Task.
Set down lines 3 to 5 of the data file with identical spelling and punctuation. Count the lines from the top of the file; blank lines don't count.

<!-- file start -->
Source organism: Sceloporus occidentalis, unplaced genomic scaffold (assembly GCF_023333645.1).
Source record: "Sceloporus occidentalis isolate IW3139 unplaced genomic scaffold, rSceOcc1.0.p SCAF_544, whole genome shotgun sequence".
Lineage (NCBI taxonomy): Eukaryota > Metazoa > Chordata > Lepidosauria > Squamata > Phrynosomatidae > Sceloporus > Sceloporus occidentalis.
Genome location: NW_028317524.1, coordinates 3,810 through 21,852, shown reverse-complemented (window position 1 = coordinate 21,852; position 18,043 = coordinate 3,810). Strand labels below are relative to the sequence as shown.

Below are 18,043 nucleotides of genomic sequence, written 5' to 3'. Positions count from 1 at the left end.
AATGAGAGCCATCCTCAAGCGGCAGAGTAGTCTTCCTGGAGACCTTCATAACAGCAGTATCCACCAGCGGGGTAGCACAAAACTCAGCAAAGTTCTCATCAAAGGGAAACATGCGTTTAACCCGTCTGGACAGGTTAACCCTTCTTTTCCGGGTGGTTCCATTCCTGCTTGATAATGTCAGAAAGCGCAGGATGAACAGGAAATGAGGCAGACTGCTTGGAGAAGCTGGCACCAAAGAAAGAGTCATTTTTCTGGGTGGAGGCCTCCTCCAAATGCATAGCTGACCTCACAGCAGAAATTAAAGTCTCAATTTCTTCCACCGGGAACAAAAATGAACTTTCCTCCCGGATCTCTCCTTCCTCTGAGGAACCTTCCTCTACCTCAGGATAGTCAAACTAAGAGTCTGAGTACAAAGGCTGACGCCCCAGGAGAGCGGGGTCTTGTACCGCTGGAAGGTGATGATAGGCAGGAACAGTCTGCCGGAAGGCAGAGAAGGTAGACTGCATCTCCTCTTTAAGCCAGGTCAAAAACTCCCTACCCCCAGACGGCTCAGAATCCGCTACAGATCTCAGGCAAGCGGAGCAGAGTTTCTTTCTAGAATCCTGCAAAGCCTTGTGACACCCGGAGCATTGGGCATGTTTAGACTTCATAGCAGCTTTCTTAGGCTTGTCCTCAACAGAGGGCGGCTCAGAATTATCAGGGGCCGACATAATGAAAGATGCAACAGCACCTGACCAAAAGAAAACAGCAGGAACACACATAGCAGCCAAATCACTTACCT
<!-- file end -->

Lineage (NCBI taxonomy): Eukaryota > Metazoa > Chordata > Lepidosauria > Squamata > Phrynosomatidae > Sceloporus > Sceloporus occidentalis.
Genome location: NW_028317524.1, coordinates 3,810 through 21,852, shown reverse-complemented (window position 1 = coordinate 21,852; position 18,043 = coordinate 3,810). Strand labels below are relative to the sequence as shown.

Below are 18,043 nucleotides of genomic sequence, written 5' to 3'. Positions count from 1 at the left end.